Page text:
During his campaign for Taiwan's presidency, Ma Ying-jeou struck a conciliatory note with rival China, telling TIME he wanted to "make friends" with Taiwan's giant and often very unfriendly neighbor. Since sweeping to a landslide victory in March, Ma has largely followed up on that sentiment, inaugurating the first non-stop charter service between China and Taiwan since the two split during China's 1949 civil war, and taking steps to loosen regulations limiting Taiwanese investment in the mainland's booming economy.
So when Ma embarks on his first overseas trip as president on August 12, he will be doing his best not to upset that fragile détente. Trips abroad by Taiwanese leaders are always diplomatically touchy since China does not recognize the island as an independent nation. But Ma is determined to keep his campaign promise of charting a smoother course with the mainland. Unlike his predecessor, Chen Shui-bian, who regularly traveled in a chartered 747, Ma will fly on a commercial airline to the U.S. on his way to attend presidential inaugurations in Paraguay and the Dominican Republic. And unlike Chen, whose 2001 trip to Latin America included controversial transit stops in New York City and Houston, Ma will try to avoid antagonizing Beijing by slipping through the U.S. as quietly as possible, changing planes on the west coast and not attending public events. "We are keeping this simple and low-key," says Henry Chen, a spokesman for Taiwan's Ministry of Foreign Affairs.
That approach stands in stark contrast to Chen, who rankled China in 2001 by meeting with U.S. lawmakers and posing for cameras in cowboy regalia as though he was on an official state visit. China claims Taiwan as a renegade province, and thus regards diplomatic relations between Taiwan and the U.S. as an affront to Chinese sovereignty. The U.S., which acknowledges China's position but supplies Taiwan with military material, also treads cautiously, frequently denying Taiwanese leaders permission to visit the U.S. in order to avoid unnecessarily upsetting China. Ma "differs from his predecessor," says Lin Chong-pin, President of the Foundation on International and Cross-Strait Studies. "He is more sensitive to what Beijing feels."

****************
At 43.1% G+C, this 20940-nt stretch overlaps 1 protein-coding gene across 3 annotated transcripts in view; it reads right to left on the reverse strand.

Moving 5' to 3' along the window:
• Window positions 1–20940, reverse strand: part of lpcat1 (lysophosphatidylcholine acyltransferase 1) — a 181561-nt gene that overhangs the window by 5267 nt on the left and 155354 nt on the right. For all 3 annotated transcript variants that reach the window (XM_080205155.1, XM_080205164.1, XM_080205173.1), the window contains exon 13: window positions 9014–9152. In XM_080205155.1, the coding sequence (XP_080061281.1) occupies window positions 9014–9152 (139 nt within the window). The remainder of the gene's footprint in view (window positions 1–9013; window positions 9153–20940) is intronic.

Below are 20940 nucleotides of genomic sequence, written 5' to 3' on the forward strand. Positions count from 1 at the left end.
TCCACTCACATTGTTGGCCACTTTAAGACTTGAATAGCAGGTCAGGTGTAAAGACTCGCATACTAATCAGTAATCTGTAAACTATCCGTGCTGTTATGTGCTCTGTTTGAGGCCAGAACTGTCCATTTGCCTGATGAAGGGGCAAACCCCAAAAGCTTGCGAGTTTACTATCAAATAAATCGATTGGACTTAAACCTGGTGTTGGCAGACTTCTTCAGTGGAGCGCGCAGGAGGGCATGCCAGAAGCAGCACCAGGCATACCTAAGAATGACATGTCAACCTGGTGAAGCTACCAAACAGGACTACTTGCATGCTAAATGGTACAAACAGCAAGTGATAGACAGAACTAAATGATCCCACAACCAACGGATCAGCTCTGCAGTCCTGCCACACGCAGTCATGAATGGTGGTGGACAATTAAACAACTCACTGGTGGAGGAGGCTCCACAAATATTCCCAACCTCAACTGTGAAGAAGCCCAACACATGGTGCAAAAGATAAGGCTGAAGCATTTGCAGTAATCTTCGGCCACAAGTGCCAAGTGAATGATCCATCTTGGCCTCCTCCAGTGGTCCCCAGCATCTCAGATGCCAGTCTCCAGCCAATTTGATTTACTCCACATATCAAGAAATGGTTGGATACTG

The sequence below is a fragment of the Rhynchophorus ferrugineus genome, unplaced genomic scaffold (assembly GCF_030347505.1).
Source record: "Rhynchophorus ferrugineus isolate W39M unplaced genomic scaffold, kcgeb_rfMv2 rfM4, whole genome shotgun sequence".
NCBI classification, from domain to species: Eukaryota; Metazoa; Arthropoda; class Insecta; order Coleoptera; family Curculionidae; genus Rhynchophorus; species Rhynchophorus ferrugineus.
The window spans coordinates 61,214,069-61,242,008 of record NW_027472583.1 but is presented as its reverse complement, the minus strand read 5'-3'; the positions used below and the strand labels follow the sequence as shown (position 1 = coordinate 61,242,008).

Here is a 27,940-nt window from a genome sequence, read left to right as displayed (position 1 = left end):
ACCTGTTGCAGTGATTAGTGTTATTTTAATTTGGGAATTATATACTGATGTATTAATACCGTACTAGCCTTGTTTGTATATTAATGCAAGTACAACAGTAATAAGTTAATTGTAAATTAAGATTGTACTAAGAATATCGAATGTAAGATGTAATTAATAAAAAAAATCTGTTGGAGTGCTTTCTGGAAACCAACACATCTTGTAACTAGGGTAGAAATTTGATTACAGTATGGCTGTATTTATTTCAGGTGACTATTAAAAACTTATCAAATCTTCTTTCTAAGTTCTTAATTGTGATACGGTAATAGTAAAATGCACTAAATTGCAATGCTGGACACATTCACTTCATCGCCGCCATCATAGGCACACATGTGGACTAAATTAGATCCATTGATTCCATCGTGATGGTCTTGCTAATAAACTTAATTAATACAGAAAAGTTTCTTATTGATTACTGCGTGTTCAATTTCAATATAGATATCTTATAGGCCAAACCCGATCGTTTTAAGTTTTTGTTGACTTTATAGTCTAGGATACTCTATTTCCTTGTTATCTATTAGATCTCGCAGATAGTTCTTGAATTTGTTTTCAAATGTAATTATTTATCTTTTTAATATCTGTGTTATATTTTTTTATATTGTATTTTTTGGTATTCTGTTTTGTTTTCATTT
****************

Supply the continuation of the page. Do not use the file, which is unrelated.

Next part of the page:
Nor is Beijing keen to undermine Ma's conciliatory stance, says Andrew Yang, Secretary General of the Chinese Council of Advanced Policy Studies in Taipei. Although Beijing refuses to recognize any Taiwanese government, in early April Chinese President Hu Jintao met informally with Ma's vice presidential running mate a signal that China is open to further rapprochement across the tense Taiwan Strait. "I think Hu Jintao will put cross-Strait interests first because that serves Beijing's long-term strategic benefit," says Yang. "On the diplomatic front, I think Beijing will try their best not to upset the Taiwanese and send the wrong message." Indeed, unlike Chen's U.S. visit, which drew strident condemnations from China, Ma's overseas trip has thus far generated only muted reaction.